The Role of Oxygen in Avascular Tumor Growth.

Grimes DR, Kannan P, McIntyre A, Kavanagh A, Siddiky A, Wigfield S, Harris A, Partridge M - PLoS ONE (2016)

Representative images (maximum intensity projections) of five cell lines that were fluorescently labelled for estimating cell volume using 3D confocal microscopy.Merged images show the simultaneous staining of the nucleus (blue, Hoechst 33342, 3.2μM) and the cell membrane (green, PKH26, 2μM) in (A) HeLa cells and in (B) the MDA-468, HCT116, Ls-174T, and SCC25 cells. Scale bars represent 10μm.
© Copyright Policy
Related In: Results  -  Collection

License
Show All Figures
getmorefigures.php?uid=PMC4835055&req=5

pone.0153692.g002: Representative images (maximum intensity projections) of five cell lines that were fluorescently labelled for estimating cell volume using 3D confocal microscopy.Merged images show the simultaneous staining of the nucleus (blue, Hoechst 33342, 3.2μM) and the cell membrane (green, PKH26, 2μM) in (A) HeLa cells and in (B) the MDA-468, HCT116, Ls-174T, and SCC25 cells. Scale bars represent 10μm.
Mentions: As cellular mass mc is related to the oxygen consumption rate by Eq 5, it was important to estimate this to facilitate comparison between OCR derived from theory and experiment. To obtain approximate values for cell mass, we estimated the volume of individual cells using 3D confocal microscopy. Cells (1 x 105 per well) from all lines were seeded onto glass coverslips in a 6-well plate and incubated at 37°C for 24 hours; all subsequent experiments were carried out at room temperature. Once cells had attached to the coverslip, they were washed in serum-free culture medium and then incubated for 5 min with PKH26 (2 μM; Sigma-Aldrich) prepared in Diluent C (Sigma-Aldrich) to fluorescently label the cell membrane. An equal volume of 100% fetal bovine serum was added for 1 min to stop the reaction. Cells were washed with regular culture medium, fixed for 10 min with 4% paraformaldehyde, washed with phosphate-buffered saline, and incubated with Hoechst 33342 (3.2 μM; Life Technologies) for 10 min to label nuclei. Coverslips were then washed in PBS and mounted using SlowFade® Gold Antifade Reagent (Life Technologies) onto glass slides. Five fields of view from each cell line were acquired using the 20x/0.87 M27 objective on a Zeiss LSM 710 microscope (Carl Zeiss AG). To obtain cell volume estimates, each field of view was scanned using the z-stack feature, with a 1 μm slice thickness, to obtain images for cell volume estimates as shown in Fig 2.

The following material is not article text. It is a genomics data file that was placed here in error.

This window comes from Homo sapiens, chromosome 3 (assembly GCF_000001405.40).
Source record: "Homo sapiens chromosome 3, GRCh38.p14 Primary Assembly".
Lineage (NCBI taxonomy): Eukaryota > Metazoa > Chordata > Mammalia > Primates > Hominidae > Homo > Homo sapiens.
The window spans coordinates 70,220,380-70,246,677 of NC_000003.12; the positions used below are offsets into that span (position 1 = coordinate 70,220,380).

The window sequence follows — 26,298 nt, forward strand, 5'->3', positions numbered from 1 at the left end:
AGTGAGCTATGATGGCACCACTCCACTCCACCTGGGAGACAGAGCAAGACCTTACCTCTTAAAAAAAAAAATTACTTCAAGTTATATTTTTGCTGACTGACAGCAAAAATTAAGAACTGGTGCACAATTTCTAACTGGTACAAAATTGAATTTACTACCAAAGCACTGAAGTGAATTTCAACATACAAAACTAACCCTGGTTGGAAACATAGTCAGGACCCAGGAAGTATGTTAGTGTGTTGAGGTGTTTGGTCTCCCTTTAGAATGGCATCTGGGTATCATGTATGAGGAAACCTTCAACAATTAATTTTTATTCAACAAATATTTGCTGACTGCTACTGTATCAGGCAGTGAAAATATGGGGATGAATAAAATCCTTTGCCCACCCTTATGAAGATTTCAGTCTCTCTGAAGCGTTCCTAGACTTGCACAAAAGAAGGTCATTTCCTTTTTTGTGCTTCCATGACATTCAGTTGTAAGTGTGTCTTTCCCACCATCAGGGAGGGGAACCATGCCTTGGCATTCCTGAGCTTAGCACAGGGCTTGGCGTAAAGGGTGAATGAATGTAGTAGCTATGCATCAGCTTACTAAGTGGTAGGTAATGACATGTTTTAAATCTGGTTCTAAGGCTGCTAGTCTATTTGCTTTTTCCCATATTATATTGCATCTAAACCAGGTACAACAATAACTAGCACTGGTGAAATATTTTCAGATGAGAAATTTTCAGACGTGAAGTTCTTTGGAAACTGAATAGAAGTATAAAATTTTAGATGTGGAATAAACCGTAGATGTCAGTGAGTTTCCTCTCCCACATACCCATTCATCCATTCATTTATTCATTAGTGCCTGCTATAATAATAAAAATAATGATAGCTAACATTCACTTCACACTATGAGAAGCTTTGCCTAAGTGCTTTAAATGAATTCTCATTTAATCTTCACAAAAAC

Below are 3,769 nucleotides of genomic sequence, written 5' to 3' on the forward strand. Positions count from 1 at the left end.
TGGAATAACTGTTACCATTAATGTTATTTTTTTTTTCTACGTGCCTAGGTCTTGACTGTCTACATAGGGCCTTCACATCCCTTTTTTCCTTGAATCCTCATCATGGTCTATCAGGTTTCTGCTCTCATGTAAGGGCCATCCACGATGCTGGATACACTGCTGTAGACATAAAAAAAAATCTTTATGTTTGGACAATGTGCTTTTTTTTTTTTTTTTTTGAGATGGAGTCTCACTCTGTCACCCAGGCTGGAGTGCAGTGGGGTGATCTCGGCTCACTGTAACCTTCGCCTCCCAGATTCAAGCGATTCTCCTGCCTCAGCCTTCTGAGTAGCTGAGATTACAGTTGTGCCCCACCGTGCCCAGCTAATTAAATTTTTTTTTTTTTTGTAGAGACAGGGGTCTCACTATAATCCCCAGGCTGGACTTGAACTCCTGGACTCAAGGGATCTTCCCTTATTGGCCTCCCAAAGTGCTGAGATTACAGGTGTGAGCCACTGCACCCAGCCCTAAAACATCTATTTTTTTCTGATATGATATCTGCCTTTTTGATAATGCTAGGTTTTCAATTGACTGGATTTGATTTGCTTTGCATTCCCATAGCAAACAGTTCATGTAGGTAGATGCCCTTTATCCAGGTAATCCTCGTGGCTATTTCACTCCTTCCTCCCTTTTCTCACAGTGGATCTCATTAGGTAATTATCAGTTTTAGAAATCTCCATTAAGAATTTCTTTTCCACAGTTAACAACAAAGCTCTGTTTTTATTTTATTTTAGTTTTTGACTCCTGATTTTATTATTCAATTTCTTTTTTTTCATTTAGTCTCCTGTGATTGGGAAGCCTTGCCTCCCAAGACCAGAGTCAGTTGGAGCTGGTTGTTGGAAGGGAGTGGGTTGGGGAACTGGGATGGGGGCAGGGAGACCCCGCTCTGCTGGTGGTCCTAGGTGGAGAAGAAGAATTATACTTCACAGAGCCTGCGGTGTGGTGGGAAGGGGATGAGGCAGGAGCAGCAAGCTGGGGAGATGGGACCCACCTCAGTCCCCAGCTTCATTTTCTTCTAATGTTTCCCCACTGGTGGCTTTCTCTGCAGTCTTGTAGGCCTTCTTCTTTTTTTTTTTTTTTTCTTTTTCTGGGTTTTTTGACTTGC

Bottom Line: These describe the basic rate of growth well, but do not offer an explicitly mechanistic explanation.The model is fitted to growth curves for a range of cell lines and derived values of OCR are validated using clinical measurement.Finally, we illustrate how changes in OCR due to gemcitabine treatment can be directly inferred using this model.

View Article: PubMed Central - PubMed

Affiliation: Cancer Research UK/MRC Oxford Institute for Radiation Oncology, Gray Laboratories, University of Oxford, Old Road Campus, Oxford, OX3 7DQ, United Kingdom.

ABSTRACT
The oxygen status of a tumor has significant clinical implications for treatment prognosis, with well-oxygenated subvolumes responding markedly better to radiotherapy than poorly supplied regions. Oxygen is essential for tumor growth, yet estimation of local oxygen distribution can be difficult to ascertain in situ, due to chaotic patterns of vasculature. It is possible to avoid this confounding influence by using avascular tumor models, such as tumor spheroids, a much better approximation of realistic tumor dynamics than monolayers, where oxygen supply can be described by diffusion alone. Similar to in situ tumours, spheroids exhibit an approximately sigmoidal growth curve, often approximated and fitted by logistic and Gompertzian sigmoid functions. These describe the basic rate of growth well, but do not offer an explicitly mechanistic explanation. This work examines the oxygen dynamics of spheroids and demonstrates that this growth can be derived mechanistically with cellular doubling time and oxygen consumption rate (OCR) being key parameters. The model is fitted to growth curves for a range of cell lines and derived values of OCR are validated using clinical measurement. Finally, we illustrate how changes in OCR due to gemcitabine treatment can be directly inferred using this model.

No MeSH data available.


Related in: MedlinePlus